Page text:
Python misconceptions in IBM Ruby article...

Michael Hudson mwh21 at
Fri Feb 18 11:42:06 EST 2000

Robin Becker <robin at> writes:

> I guess the objection is to not having a standard name for the instance
> in class functions. If we had the standard set at self you could
> presumably write
> class dingo:
>     def normal_func(a1,a2,....):
>         .....
>     classdef instance_func(a1,a2,...):
>         self.a=1
>         ........
> ie you could distinguish in the class definition between the kinds of
> functions. Presumably normal_func cannot refer to self and instance_func
> can. Also I assume that normal_func would live while the class does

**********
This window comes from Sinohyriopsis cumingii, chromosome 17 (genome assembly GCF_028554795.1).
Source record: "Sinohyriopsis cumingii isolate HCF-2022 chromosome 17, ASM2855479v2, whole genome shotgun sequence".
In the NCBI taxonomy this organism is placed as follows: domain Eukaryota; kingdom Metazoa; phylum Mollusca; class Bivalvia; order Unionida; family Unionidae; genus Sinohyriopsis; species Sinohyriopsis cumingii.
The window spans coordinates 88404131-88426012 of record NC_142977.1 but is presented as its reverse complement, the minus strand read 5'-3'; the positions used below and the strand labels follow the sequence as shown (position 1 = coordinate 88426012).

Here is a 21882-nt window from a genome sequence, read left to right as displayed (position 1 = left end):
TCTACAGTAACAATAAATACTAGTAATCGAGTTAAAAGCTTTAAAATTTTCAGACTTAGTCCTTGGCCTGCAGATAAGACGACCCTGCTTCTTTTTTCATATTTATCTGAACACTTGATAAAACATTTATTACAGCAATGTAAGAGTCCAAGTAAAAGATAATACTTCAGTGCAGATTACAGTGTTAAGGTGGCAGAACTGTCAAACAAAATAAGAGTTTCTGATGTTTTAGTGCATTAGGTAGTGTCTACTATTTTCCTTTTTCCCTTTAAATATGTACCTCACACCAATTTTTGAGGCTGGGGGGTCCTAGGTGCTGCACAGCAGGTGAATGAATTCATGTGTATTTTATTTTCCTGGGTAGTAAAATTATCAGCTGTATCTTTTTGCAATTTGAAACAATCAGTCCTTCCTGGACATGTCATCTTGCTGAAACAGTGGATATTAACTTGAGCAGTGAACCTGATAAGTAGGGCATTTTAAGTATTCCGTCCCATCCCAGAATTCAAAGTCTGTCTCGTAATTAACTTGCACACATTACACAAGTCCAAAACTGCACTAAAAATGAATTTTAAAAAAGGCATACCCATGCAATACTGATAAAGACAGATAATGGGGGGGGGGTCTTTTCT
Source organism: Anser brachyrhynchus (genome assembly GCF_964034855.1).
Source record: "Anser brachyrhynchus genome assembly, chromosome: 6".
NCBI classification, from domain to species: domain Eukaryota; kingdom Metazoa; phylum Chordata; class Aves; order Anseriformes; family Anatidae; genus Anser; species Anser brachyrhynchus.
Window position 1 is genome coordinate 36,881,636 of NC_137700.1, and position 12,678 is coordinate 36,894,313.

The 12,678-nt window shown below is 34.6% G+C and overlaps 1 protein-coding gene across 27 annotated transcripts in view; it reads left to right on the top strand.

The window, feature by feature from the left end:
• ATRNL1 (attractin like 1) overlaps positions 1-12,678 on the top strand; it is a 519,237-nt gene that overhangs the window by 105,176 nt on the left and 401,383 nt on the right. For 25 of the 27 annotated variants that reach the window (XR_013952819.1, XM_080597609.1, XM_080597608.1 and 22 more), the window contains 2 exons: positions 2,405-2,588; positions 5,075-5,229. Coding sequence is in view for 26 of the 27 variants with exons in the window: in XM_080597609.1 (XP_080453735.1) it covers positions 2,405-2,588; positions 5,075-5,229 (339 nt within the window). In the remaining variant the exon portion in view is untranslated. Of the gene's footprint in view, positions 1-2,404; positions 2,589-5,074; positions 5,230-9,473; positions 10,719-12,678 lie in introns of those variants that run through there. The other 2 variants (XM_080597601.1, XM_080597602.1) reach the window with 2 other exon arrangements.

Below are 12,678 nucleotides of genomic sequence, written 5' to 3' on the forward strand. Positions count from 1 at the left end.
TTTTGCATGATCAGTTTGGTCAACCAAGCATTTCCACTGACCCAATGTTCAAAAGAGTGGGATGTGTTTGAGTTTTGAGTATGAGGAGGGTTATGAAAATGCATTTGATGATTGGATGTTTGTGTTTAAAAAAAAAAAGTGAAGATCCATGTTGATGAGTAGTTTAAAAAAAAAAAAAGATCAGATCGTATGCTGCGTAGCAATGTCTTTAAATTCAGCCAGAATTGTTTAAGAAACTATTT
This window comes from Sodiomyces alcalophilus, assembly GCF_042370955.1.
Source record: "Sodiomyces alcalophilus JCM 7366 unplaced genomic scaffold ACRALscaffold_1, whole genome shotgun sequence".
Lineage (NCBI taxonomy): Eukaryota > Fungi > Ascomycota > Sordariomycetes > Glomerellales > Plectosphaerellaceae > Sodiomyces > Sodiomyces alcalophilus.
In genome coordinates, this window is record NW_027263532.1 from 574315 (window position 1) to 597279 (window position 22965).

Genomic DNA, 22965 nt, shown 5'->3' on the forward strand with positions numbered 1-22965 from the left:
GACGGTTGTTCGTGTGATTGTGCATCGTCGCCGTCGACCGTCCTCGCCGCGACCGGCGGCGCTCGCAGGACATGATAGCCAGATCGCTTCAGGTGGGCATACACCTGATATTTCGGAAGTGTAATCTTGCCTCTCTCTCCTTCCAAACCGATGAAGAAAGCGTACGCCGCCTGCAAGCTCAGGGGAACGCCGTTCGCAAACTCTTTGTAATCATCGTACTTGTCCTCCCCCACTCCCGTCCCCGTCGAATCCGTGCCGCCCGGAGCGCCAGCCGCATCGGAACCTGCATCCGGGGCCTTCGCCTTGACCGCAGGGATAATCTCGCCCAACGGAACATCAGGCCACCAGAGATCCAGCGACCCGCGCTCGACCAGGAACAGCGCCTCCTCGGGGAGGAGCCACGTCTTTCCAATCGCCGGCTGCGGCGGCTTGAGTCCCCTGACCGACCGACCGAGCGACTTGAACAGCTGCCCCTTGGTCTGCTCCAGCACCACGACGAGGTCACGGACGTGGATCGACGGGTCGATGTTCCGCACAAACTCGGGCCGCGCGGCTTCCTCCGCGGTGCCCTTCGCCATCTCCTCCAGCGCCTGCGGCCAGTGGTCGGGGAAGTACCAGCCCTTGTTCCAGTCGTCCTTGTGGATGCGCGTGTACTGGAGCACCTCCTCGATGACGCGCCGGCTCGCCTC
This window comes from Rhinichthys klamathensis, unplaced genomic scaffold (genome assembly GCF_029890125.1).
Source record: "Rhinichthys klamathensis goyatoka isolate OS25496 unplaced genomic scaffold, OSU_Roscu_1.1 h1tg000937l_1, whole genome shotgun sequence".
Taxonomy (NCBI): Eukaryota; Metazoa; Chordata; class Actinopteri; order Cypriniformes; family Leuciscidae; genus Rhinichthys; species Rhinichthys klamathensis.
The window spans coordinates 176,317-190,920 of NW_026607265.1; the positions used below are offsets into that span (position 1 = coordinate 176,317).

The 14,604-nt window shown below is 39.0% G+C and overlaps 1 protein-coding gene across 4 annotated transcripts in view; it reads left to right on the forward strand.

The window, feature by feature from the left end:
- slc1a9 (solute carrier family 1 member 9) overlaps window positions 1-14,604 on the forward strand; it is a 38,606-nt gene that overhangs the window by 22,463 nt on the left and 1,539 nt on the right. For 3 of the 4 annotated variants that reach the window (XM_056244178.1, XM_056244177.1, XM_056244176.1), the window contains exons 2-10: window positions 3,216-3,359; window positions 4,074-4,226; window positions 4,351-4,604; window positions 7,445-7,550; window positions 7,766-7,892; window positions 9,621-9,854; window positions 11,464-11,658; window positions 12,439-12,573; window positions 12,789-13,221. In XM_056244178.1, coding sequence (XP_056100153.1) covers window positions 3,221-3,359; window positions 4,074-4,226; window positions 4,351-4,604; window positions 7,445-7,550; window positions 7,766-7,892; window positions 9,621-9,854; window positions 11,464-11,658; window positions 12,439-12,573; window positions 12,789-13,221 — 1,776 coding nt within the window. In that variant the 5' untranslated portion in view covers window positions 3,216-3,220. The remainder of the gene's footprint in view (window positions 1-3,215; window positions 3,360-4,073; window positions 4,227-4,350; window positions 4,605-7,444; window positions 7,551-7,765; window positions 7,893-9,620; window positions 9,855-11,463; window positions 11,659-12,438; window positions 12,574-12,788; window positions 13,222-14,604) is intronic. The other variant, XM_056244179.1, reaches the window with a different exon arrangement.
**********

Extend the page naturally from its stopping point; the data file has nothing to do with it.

> which is more difficult in python.

One wonders in this case you (not you Robin, the general "you" -
probably should be "one", but that sounds odd in English...) intend to
create instance variables, or alternatively have locals that are not
instance variables.  I don't really see that there is any viable
alternative to the `self' approach in Python, for a variety of
reasons.  The status quo is simple, explicit, consistent and has as
about as much chance of changing as the whitespace issue so there
isn't a lot of point debating it, I'd have thought.

pointless-ly y'rs

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